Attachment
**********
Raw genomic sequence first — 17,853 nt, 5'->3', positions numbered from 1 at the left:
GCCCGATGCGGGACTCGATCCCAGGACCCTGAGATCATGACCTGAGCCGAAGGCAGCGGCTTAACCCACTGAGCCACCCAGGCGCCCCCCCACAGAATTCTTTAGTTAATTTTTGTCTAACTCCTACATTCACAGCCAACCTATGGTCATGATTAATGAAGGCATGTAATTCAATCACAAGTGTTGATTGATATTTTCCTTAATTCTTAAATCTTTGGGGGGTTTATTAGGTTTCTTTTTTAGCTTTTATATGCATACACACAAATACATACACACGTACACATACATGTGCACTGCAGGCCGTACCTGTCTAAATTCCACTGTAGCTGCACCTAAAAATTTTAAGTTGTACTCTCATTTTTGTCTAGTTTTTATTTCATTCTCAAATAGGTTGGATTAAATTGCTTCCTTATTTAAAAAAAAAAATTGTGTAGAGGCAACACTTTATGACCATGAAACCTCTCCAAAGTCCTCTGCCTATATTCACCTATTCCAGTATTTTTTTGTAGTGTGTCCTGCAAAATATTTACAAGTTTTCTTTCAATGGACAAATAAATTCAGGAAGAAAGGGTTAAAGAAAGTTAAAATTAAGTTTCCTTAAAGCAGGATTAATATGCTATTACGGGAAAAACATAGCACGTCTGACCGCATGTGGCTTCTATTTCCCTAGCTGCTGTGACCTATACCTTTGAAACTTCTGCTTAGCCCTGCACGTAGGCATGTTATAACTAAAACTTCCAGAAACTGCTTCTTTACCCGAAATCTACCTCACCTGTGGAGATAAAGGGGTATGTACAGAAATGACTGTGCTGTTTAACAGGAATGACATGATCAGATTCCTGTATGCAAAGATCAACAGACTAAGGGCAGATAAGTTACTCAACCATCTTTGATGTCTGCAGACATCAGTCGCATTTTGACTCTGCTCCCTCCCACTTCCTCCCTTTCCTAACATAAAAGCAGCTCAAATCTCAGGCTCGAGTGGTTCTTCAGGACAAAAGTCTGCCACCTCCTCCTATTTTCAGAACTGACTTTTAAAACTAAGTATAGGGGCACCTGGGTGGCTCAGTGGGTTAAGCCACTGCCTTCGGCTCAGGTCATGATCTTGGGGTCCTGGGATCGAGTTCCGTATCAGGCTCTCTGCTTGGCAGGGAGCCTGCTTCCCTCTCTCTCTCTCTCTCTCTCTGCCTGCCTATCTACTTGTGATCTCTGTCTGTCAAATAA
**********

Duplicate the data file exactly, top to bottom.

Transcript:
Raw genomic sequence first — 17,853 nt, 5'->3', positions numbered from 1 at the left:
GCCCGATGCGGGACTCGATCCCAGGACCCTGAGATCATGACCTGAGCCGAAGGCAGCGGCTTAACCCACTGAGCCACCCAGGCGCCCCCCCACAGAATTCTTTAGTTAATTTTTGTCTAACTCCTACATTCACAGCCAACCTATGGTCATGATTAATGAAGGCATGTAATTCAATCACAAGTGTTGATTGATATTTTCCTTAATTCTTAAATCTTTGGGGGGTTTATTAGGTTTCTTTTTTAGCTTTTATATGCATACACACAAATACATACACACGTACACATACATGTGCACTGCAGGCCGTACCTGTCTAAATTCCACTGTAGCTGCACCTAAAAATTTTAAGTTGTACTCTCATTTTTGTCTAGTTTTTATTTCATTCTCAAATAGGTTGGATTAAATTGCTTCCTTATTTAAAAAAAAAAATTGTGTAGAGGCAACACTTTATGACCATGAAACCTCTCCAAAGTCCTCTGCCTATATTCACCTATTCCAGTATTTTTTTGTAGTGTGTCCTGCAAAATATTTACAAGTTTTCTTTCAATGGACAAATAAATTCAGGAAGAAAGGGTTAAAGAAAGTTAAAATTAAGTTTCCTTAAAGCAGGATTAATATGCTATTACGGGAAAAACATAGCACGTCTGACCGCATGTGGCTTCTATTTCCCTAGCTGCTGTGACCTATACCTTTGAAACTTCTGCTTAGCCCTGCACGTAGGCATGTTATAACTAAAACTTCCAGAAACTGCTTCTTTACCCGAAATCTACCTCACCTGTGGAGATAAAGGGGTATGTACAGAAATGACTGTGCTGTTTAACAGGAATGACATGATCAGATTCCTGTATGCAAAGATCAACAGACTAAGGGCAGATAAGTTACTCAACCATCTTTGATGTCTGCAGACATCAGTCGCATTTTGACTCTGCTCCCTCCCACTTCCTCCCTTTCCTAACATAAAAGCAGCTCAAATCTCAGGCTCGAGTGGTTCTTCAGGACAAAAGTCTGCCACCTCCTCCTATTTTCAGAACTGACTTTTAAAACTAAGTATAGGGGCACCTGGGTGGCTCAGTGGGTTAAGCCACTGCCTTCGGCTCAGGTCATGATCTTGGGGTCCTGGGATCGAGTTCCGTATCAGGCTCTCTGCTTGGCAGGGAGCCTGCTTCCCTCTCTCTCTCTCTCTCTCTCTGCCTGCCTATCTACTTGTGATCTCTGTCTGTCAAATAA